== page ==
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Isaiah Livers explains decision to kneel during anthem in opener vs. Bowling Green

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Michigan’s senior captain says he’s focused on peace.

NCAA Basketball: Bowling Green at Michigan Rick Osentoski-USA TODAY Sports

As the Michigan men’s basketball team lined up for the national anthem before its season opener on Wednesday night, Isaiah Livers took a knee on the free throw line.

The senior forward, who was named one of the Wolverines’ 2020-21 captains, has been vocal about social justice issues since the early stages of the summer. And after watching NBA players take a knee for the anthem in the Orlando bubble, Livers knew it was the right decision for him this season.

“I’m not holding (it against) anybody else who didn’t do the same thing, but I knew I wanted to do that,” Livers said during a Zoom call with reporters Friday. “I wanted to stand for something right. No disrespect to veterans at all, it was just something I decided to do for social injustice in our country.

“While I was kneeling, I was thinking about George Floyd, Breonna Taylor, many more victims. It was just kind of heartbreaking. Once I knew that, I knew I was playing for something bigger than basketball, being like a symbol.”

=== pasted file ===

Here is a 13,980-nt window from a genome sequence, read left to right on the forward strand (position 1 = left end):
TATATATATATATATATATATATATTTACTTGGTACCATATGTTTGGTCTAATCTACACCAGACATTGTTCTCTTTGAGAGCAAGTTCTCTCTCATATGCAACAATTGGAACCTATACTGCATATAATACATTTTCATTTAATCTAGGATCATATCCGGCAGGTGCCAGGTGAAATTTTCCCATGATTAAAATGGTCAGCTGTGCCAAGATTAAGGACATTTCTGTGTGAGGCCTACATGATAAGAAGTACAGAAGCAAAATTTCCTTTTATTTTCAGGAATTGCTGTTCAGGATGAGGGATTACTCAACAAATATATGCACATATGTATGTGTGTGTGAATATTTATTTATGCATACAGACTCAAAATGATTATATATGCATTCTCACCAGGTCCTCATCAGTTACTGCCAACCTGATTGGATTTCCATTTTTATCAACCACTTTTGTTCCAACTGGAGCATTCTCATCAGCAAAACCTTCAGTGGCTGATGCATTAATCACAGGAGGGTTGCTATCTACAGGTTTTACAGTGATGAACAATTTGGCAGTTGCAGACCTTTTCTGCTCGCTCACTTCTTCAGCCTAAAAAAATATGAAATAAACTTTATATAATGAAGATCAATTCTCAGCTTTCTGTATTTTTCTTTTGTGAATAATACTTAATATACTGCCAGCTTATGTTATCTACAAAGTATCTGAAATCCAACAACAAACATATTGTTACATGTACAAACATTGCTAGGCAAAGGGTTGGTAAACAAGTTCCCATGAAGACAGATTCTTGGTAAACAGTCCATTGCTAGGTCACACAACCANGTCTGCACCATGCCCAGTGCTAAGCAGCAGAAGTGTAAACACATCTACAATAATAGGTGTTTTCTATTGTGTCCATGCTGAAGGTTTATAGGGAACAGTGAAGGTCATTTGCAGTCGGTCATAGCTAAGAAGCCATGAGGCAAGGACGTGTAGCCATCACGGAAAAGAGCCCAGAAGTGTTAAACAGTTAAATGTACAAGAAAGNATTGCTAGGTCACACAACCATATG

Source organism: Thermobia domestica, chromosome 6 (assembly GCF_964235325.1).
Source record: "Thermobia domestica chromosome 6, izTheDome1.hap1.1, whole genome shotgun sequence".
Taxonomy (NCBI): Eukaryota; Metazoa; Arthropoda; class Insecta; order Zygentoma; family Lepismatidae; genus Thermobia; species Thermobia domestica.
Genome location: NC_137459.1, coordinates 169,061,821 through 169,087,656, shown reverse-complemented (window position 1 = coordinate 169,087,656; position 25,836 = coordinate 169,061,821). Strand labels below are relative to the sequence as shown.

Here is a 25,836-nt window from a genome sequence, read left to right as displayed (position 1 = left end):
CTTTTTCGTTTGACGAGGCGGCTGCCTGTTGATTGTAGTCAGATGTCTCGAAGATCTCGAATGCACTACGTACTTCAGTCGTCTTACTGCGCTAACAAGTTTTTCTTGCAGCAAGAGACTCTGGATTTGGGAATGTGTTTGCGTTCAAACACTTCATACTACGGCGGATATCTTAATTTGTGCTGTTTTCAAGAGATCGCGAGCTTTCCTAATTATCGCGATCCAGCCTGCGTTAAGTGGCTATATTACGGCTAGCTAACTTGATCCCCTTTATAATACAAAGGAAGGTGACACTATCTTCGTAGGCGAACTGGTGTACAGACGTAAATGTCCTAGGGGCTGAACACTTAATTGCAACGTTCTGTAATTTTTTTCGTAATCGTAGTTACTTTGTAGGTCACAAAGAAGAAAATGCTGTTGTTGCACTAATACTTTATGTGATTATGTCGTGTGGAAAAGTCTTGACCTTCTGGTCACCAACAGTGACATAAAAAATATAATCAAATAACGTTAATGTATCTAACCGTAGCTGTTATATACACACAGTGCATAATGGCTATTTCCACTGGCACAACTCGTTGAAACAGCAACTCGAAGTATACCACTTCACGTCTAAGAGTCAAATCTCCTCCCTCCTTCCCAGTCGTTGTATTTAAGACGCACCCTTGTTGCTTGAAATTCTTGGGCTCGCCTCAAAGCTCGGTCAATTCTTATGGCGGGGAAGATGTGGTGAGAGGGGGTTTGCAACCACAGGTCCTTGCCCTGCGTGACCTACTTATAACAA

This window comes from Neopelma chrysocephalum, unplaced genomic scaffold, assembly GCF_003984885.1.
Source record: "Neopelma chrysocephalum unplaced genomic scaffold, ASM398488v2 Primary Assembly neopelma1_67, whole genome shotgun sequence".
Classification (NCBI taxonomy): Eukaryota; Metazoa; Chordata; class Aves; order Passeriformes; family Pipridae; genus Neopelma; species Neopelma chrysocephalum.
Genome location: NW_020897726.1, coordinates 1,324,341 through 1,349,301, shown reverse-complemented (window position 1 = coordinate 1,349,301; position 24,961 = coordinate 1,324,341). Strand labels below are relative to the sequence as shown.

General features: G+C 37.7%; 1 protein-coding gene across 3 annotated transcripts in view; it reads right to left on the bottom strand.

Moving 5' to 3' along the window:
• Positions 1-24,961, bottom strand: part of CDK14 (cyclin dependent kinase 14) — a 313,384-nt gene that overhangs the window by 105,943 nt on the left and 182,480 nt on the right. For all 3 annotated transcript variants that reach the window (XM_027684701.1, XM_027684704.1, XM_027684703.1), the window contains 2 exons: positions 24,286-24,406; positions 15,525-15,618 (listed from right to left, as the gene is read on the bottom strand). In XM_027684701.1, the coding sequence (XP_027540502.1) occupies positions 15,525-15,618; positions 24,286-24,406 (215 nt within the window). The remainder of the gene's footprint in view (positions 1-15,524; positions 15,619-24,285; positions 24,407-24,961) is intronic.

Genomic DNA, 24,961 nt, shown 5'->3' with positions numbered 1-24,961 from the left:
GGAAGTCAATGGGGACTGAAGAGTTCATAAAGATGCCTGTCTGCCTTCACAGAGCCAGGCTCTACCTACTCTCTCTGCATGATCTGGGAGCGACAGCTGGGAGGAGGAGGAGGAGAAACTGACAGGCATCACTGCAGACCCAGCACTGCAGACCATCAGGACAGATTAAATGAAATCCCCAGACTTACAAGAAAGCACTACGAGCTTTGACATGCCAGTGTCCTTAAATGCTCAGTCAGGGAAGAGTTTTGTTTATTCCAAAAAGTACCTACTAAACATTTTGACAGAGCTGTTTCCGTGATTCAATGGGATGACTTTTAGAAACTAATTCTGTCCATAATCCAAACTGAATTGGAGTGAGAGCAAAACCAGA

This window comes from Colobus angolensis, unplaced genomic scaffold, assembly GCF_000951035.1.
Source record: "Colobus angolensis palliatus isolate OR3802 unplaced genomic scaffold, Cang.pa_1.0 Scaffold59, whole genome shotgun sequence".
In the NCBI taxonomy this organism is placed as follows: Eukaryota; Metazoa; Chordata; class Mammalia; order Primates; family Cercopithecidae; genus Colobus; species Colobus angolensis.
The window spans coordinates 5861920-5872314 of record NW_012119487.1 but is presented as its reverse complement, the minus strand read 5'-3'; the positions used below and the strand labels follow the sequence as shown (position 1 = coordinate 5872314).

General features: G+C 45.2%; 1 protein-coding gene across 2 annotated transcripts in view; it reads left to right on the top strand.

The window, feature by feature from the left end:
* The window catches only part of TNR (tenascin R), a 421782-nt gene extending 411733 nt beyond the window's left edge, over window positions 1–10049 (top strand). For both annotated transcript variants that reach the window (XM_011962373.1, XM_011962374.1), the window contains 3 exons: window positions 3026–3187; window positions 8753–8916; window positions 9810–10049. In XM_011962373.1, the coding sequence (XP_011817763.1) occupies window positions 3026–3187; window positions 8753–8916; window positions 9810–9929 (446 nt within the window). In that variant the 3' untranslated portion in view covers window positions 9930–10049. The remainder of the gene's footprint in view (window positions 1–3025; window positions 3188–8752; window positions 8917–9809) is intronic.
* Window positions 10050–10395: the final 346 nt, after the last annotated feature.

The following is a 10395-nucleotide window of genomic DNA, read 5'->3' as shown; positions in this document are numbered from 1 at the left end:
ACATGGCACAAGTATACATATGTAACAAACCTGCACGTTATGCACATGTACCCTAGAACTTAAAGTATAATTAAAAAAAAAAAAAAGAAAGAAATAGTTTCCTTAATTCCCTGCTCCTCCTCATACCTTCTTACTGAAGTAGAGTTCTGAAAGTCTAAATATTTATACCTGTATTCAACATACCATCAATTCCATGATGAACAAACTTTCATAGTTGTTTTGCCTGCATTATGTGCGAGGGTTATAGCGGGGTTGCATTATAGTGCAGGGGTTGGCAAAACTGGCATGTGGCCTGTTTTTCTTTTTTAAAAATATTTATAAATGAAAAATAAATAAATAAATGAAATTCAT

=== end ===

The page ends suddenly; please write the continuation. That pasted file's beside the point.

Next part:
After scoring 17 points in Michigan’s 96-82 win over Bowling Green, Livers received messages supporting his decision to kneel from family, friends and even a few old teachers. He told his teammates of his plans before the game, too, and they took pride in their senior captain’s choice.

“I support (Livers) in everything he does,” fifth-year senior guard Mike Smith said. “He wears his heart on his sleeve and he’s a firm believer in that, so we all supported him with that.

Though the COVID-19 pandemic kept players from spending this offseason with one another in person, Livers kept in touch with other players around the Big Ten. Other athletes around the conference were moved by the idea of kneeling for the anthem this season, while some committed to doing so in a group chat.

While the Wolverines warmed up at Crisler Center before Wednesday’s tip off, they wore long sleeve white shooting shirts with Black Lives Matter patches. Each warmup had a message on the back, most notably “Say Their Names,” “Hear Us,” “No Justice, No Peace,” and “Unity.” Michigan’s jerseys also featured a Black Lives Matter patch above the Jordan logo on the right shoulder.

The patches, the warmups and the gestures amount to more than a message. For Livers, it comes down to change.

“It’s about peace,” Livers said. “It’s about love in this country, and that’s what I stand for.”